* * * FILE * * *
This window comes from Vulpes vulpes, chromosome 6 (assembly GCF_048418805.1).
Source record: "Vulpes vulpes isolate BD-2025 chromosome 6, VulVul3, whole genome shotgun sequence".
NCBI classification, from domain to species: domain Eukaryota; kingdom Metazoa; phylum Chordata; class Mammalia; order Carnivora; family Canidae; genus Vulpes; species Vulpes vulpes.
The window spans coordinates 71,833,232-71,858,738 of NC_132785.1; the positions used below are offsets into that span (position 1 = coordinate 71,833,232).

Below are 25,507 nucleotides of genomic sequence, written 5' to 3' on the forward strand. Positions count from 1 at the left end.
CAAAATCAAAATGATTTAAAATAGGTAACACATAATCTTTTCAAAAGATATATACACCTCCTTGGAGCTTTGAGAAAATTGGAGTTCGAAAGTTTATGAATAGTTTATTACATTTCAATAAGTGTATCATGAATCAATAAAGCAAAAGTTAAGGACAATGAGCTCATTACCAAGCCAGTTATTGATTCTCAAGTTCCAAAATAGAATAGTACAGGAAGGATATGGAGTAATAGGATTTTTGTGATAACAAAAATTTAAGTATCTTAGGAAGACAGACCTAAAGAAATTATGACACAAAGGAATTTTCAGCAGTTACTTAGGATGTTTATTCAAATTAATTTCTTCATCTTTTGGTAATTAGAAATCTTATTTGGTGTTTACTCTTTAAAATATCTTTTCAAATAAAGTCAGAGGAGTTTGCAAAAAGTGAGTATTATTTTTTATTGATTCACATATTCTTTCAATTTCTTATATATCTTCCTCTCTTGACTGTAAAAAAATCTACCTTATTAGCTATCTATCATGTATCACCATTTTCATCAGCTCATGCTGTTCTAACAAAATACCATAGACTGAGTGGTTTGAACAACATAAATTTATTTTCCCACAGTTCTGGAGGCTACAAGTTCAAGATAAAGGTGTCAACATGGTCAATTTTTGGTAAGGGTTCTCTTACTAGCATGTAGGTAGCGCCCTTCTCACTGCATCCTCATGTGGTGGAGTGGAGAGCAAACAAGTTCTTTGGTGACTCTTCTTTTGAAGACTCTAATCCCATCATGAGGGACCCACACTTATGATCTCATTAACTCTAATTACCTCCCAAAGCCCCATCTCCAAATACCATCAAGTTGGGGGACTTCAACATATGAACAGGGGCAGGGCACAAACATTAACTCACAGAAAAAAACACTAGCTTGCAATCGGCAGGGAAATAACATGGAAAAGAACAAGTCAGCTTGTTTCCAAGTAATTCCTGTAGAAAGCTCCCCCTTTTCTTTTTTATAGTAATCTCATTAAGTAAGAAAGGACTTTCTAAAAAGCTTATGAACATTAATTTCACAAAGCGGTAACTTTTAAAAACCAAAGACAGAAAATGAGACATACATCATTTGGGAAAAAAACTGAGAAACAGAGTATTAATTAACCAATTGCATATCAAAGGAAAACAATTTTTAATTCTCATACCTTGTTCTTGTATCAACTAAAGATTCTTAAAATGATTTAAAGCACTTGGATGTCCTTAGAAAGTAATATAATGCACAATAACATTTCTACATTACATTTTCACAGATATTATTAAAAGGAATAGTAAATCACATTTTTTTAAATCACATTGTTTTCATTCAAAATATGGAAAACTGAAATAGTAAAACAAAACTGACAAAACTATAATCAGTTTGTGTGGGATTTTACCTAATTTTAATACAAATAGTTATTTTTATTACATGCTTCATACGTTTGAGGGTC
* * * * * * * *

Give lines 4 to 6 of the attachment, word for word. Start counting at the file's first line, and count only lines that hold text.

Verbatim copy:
The window spans coordinates 71,833,232-71,858,738 of NC_132785.1; the positions used below are offsets into that span (position 1 = coordinate 71,833,232).

Below are 25,507 nucleotides of genomic sequence, written 5' to 3' on the forward strand. Positions count from 1 at the left end.
CAAAATCAAAATGATTTAAAATAGGTAACACATAATCTTTTCAAAAGATATATACACCTCCTTGGAGCTTTGAGAAAATTGGAGTTCGAAAGTTTATGAATAGTTTATTACATTTCAATAAGTGTATCATGAATCAATAAAGCAAAAGTTAAGGACAATGAGCTCATTACCAAGCCAGTTATTGATTCTCAAGTTCCAAAATAGAATAGTACAGGAAGGATATGGAGTAATAGGATTTTTGTGATAACAAAAATTTAAGTATCTTAGGAAGACAGACCTAAAGAAATTATGACACAAAGGAATTTTCAGCAGTTACTTAGGATGTTTATTCAAATTAATTTCTTCATCTTTTGGTAATTAGAAATCTTATTTGGTGTTTACTCTTTAAAATATCTTTTCAAATAAAGTCAGAGGAGTTTGCAAAAAGTGAGTATTATTTTTTATTGATTCACATATTCTTTCAATTTCTTATATATCTTCCTCTCTTGACTGTAAAAAAATCTACCTTATTAGCTATCTATCATGTATCACCATTTTCATCAGCTCATGCTGTTCTAACAAAATACCATAGACTGAGTGGTTTGAACAACATAAATTTATTTTCCCACAGTTCTGGAGGCTACAAGTTCAAGATAAAGGTGTCAACATGGTCAATTTTTGGTAAGGGTTCTCTTACTAGCATGTAGGTAGCGCCCTTCTCACTGCATCCTCATGTGGTGGAGTGGAGAGCAAACAAGTTCTTTGGTGACTCTTCTTTTGAAGACTCTAATCCCATCATGAGGGACCCACACTTATGATCTCATTAACTCTAATTACCTCCCAAAGCCCCATCTCCAAATACCATCAAGTTGGGGGACTTCAACATATGAACAGGGGCAGGGCACAAACATTAACTCACAGAAAAAAACACTAGCTTGCAATCGGCAGGGAAATAACATGGAAAAGAACAAGTCAGCTTGTTTCCAAGTAATTCCTGTAGAAAGCTCCCCCTTTTCTTTTTTATAGTAATCTCATTAAGTAAGAAAGGACTTTCTAAAAAGCTTATGAACATTAATTTCACAAAGCGGTAACTTTTAAAAACCAAAGACAGAAAATGAGACATACATCATTTGGGAAAAAAACTGAGAAACAGAGTATTAATTAACCAATTGCATATCAAAGGAAAACAATTTTTAATTCTCATACCTTGTTCTTGTATCAACTAAAGATTCTTAAAATGATTTAAAGCACTTGGATGTCCTTAGAAAGTAATATAATGCACAATAACATTTCTACATTACATTTTCACAGATATTATTAAAAGGAATAGTAAATCACATTTTTTTAAATCACATTGTTTTCATTCAAAATATGGAAAACTGAAATAGTAAAACAAAACTGACAAAACTATAATCAGTTTGTGTGGGATTTTACCTAATTTTAATACAAATAGTTATTTTTATTACATGCTTCATACGTTTGAGGGTC